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Politics and History at the Crossroads of Audio Preservation at Columbia University

Ithaca, NY The sounds of history—how  the imperfections in an old recording indicate the processes and materials that were used to make it, how the inflection of a voice can communicate more than the written word, how background noises contribute to understanding social context—are key factors for scholars who seek a deeper understanding of history and culture.  Using METS and Fedora DuraSpace gold sponsor Columbia University Libraries developed a standards-compliant audio preservation infrastructure to preserve a deteriorating collection of 820 historically significant reel-to-reel and cassette recordings.
"Among the recordings are oral histories of politically and socially active figures such as Nikita Khrushchev, Walter Lippmann, George Meaney, Clarence Mitchell, Nelson Rockefeller, Gloria Steinem, Robert F. Wagner; historians and literary figures such as James Baldwin, Jacques Barzun, Isaiah Berlin, William Buckley, Robert Heilbronner, Irving Howe, Anita Loos, Arthur Schlesinger Jr., Isaac Bashevis Singer, C. Vann Woodward; and members of the arts and entertainment community such as Judith Anderson, Gene Autry, Frank Capra, Joseph Cotton, Joel McCrea, Otto Preminger, Richard Rogers, Virgil Thomson, Mies van der Rohe, King Vidor."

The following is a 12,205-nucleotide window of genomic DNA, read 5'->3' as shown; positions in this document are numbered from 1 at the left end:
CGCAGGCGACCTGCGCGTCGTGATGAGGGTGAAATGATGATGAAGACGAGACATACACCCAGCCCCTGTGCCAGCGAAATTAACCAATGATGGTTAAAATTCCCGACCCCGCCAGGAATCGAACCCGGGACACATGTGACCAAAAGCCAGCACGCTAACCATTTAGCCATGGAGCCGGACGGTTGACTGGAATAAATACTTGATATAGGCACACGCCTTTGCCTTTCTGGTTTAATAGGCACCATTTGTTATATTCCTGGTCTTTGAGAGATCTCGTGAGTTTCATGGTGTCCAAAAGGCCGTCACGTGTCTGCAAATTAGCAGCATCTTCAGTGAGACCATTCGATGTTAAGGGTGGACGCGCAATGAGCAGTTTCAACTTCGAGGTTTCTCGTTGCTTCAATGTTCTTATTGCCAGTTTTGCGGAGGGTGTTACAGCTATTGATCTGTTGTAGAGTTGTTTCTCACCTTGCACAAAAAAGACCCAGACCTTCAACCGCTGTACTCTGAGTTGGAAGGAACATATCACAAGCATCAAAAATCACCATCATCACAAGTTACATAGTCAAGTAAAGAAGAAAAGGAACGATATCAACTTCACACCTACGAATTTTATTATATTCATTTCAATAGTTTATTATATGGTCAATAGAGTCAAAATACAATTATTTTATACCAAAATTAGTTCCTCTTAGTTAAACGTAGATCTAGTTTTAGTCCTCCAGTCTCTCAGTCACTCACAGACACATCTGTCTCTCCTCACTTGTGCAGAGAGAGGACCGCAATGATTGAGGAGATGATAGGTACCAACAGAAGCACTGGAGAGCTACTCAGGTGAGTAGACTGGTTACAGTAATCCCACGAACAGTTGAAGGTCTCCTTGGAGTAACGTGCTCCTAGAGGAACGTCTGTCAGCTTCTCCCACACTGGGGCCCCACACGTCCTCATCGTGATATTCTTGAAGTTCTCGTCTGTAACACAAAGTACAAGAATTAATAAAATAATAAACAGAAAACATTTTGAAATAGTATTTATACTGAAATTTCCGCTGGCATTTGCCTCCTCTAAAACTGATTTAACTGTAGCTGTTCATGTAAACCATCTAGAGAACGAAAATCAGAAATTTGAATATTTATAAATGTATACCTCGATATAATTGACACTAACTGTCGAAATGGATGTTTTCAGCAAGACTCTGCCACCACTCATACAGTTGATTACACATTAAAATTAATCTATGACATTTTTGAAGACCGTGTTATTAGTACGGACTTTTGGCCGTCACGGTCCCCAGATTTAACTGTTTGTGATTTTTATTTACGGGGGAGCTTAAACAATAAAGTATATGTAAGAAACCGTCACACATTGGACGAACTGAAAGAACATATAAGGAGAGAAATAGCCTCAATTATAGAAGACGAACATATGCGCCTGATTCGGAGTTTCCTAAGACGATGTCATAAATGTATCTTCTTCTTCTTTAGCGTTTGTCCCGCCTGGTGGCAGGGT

At the Coalition for Networked Information (CNI) Fall 2011 Membership Meeting Janet Gertz and Stephen Paul Davis from Columbia University discussed building a workflow, assigning metadata and preserving audio files in their Fedora repository. Check the CNI web site for slides from this presentation.